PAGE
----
Wednesday, August 20, 2014
YOLO COUNTY NEWS
99 CENTS

Duck Days highlights cooperation in the bypass

duckdays1W

Third-grader Solomae Getahun from Sacramento holds a duckling Saturday with the help of a Duck Days volunteer. Getahun was there with her nature bowl team. Wayne Tilcock/Enterprise photo

By
From page A1 | February 23, 2014 |

There were more than just ducks at California Duck Days this sunny Saturday. There were the fruits of conversations between the stewards of the Yolo Bypass Wildlife Area — the farmers, the conservationists and the scientists.

A dip of a net in a rice field — that is part-time food producer, part-time environmental study — turns up a handful of twisting and swimming zooplankton.

These critters — visible to the unaided exploring eyes of Yolo County children Saturday morning — are a bountiful dinner in the food chain. Diners include endangered young salmon on their way to sea, as well as numerous shorebirds, ducks and geese that pass through the valley on migration through the Pacific Flyway from Barrow to Tierra del Fuego.

California Duck Days is an annual event to celebrate the wetlands and wildlife they provide. It is organized by the Yolo Basin Foundation and hosted by the California Department of Fish and Wildlife.

The festival begins at the California Department of Fish and Wildlife’s Yolo Bypass Wildlife Area Headquarters. It branches out with tours to several locations in the area giving bird watchers with binoculars and high-powered cameras images of flying flocks of birds that look a lot like shimmering fish with wings — the dunlins, the least sandpipers and the American avocets to name a few.

But much less of this wildlife might be here without agreements between the conservationists, scientists and farmers.

Clad in a cowboy hat and flannel shirt, Jacob Katz not only entertained groups of bird watchers, he educated them about the food chain and the importance of sharing the delta for both food production and wildlife.

Katz is director of salmon initiatives for CalTrout, whose mission is “to protect and restore wild trout, steelhead, salmon and their waters throughout California.”

Rice farmers who traditionally would burn the fields at the end of harvest to prepare for the next season, said Katz, have now gone to flooding the fields after a harvest following recent statewide clean-air initiatives.

Katz is now studying the weights and populations of young salmon who feed on zooplankton in nine, 2-acre flooded fields compared to young salmon reared in other locations like the Sacramento River.

“The food isn’t in the river — it’s in the flood plains,” said Katz, as he pointed to photographs of young salmon from both locations — those from the flood plains being visibly larger. “Low-lying marshlands are now in rice (production) — and they can still provide habitat for fish.”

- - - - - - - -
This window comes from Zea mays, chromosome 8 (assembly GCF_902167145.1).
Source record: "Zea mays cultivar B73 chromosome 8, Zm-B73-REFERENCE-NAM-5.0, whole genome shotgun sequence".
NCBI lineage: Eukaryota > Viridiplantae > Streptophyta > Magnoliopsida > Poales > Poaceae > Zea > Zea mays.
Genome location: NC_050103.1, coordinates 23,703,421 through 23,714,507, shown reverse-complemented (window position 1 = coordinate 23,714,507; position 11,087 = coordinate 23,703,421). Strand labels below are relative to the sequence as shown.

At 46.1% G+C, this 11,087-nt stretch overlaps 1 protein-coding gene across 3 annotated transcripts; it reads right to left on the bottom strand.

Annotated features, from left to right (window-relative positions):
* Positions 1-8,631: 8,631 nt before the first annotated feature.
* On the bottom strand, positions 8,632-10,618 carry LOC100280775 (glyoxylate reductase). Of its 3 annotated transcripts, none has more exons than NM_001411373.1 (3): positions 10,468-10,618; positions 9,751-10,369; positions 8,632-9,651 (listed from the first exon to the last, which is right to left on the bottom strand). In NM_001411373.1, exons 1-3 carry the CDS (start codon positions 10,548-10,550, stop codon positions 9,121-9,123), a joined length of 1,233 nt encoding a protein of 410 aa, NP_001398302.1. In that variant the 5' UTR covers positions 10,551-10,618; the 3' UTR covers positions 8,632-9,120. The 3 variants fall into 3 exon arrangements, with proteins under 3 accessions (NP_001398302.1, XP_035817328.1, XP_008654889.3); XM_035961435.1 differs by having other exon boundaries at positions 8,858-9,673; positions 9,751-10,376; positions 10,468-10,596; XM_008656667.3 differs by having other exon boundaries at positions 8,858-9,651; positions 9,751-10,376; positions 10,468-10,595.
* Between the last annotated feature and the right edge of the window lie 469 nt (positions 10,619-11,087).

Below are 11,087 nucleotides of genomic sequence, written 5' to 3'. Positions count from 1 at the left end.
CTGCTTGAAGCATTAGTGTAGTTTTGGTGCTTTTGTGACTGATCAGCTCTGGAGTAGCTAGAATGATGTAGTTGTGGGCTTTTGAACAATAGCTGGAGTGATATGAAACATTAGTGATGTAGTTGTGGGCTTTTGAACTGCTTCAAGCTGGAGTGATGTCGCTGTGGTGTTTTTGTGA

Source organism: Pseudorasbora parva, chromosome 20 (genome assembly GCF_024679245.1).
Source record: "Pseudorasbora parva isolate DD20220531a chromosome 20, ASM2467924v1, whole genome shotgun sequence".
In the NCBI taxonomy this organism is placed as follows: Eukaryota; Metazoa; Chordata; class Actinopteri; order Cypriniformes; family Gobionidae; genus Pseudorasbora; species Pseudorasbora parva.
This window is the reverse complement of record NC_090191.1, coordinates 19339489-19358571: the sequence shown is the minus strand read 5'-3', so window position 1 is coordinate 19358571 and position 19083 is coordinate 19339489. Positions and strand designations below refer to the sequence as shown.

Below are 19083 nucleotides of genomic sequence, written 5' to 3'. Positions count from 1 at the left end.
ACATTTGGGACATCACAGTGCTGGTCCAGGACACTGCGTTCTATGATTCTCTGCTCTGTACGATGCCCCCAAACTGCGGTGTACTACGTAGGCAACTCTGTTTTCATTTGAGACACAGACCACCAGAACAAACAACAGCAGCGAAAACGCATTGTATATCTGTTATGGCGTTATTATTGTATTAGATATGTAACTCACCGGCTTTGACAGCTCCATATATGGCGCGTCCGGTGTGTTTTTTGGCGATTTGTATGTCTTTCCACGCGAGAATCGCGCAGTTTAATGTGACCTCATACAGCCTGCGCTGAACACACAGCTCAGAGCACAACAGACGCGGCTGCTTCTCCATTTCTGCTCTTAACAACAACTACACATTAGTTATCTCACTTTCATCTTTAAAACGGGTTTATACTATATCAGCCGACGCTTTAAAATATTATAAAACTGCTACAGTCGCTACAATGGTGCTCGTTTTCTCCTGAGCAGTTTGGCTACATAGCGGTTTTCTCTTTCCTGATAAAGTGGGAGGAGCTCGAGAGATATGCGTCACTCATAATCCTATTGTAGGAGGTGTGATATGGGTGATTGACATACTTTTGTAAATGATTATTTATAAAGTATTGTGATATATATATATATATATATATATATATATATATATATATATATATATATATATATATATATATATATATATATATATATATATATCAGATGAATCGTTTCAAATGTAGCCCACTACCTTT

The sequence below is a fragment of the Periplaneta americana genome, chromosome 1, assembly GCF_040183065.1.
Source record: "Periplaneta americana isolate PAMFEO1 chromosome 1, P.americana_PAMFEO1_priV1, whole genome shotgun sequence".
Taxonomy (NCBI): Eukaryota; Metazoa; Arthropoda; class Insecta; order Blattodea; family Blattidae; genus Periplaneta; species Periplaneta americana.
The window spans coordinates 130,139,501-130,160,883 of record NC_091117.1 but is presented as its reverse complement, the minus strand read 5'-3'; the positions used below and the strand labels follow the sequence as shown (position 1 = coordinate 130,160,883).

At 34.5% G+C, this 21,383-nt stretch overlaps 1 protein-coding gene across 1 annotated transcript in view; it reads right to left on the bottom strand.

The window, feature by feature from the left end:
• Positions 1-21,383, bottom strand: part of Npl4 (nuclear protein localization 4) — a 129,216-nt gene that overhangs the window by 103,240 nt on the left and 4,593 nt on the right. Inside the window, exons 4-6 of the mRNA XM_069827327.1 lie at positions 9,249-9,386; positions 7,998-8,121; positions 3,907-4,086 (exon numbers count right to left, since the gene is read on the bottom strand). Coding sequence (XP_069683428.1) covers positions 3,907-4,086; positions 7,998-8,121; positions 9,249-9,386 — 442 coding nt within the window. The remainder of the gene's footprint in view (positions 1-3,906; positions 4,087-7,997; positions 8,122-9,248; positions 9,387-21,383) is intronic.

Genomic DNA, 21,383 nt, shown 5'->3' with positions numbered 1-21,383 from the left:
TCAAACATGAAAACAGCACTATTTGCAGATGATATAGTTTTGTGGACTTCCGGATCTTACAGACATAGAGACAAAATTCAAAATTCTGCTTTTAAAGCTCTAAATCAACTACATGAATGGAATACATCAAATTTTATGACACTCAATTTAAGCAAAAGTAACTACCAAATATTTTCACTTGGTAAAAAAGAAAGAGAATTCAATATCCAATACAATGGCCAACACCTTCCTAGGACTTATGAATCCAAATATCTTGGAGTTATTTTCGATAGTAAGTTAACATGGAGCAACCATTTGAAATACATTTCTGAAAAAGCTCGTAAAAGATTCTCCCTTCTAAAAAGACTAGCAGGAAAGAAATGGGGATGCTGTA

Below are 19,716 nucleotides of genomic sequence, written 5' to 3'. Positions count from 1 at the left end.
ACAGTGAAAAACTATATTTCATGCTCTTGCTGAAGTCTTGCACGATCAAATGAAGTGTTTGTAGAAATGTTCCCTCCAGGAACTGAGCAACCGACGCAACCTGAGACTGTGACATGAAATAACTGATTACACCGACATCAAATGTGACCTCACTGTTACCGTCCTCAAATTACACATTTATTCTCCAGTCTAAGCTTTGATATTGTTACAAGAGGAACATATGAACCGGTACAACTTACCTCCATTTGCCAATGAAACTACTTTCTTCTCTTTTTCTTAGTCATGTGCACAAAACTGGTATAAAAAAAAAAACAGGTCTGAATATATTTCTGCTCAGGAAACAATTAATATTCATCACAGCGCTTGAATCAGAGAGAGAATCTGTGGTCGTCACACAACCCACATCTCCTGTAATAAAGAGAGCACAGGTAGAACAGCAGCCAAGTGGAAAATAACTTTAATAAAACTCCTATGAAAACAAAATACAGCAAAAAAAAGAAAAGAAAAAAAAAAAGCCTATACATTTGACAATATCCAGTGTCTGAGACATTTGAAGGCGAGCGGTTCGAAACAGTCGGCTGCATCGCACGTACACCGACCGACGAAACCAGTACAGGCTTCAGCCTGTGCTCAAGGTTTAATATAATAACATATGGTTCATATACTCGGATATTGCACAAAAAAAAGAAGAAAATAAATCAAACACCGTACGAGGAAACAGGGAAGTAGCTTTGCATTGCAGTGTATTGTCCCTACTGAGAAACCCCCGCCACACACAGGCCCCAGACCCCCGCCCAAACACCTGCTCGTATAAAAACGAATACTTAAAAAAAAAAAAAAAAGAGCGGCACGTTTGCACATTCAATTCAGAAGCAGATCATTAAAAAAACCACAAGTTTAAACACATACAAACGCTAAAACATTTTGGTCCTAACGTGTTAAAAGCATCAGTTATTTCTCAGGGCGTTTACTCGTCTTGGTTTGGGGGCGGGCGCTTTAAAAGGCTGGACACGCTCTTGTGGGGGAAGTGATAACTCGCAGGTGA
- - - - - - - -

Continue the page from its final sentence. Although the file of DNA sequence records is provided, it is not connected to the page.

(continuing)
John Brennan of Robbins Rice Company participated in the study at Knagg’s Ranch, just off Interstate 5 between the Sacramento International Airport and Woodland, which was one destination of the California Duck Days tours.

“We are trying to integrate environmental use into agricultural landscape,” Brennan said. “We have to prove that we can actually raise fish populations before we can get anyone to support it.”

Multi-use of the flooded fields is between growing seasons, Brennan added. Rice straw after harvest is mashed into the ground in conjunction with field flooding to increase nitrogen fixation, which is beneficial for farming as well as zooplankton.

“We want to show that you can actually raise fish on a rice field but not take rice out of production,” he said. “We don’t want to lose rice.”

With those studies ongoing, bird watchers turned their lenses as 200 to 300 silver and gray dunlin passed over a flooded rice field, while altogether changing direction for the cameras of avian enthusiasts up early on a Saturday morning.

Meanwhile, back at the Yolo Bypass Wildlife Area Headquarters, 6-year-old Benjamin Leeman, with dad Thomas Leeman, learned how to gut a rainbow trout.

Hands covered in fish blood, the Leemans learned the difference between a fish pancreas and a liver and the good stuff for the grill.

Mike Mullins, volunteer for the California Department of Fish and Wildlife, has been volunteering here for five years.

“Let the kids take ‘em home,” said Mullins, whose children have now grown up. Mullins also teaches hunter’s education including courses in firearm safety and archery.

More than 200 rainbows were brought to the pond at headquarters this year where hundreds of kids stood at the banks with fishing poles.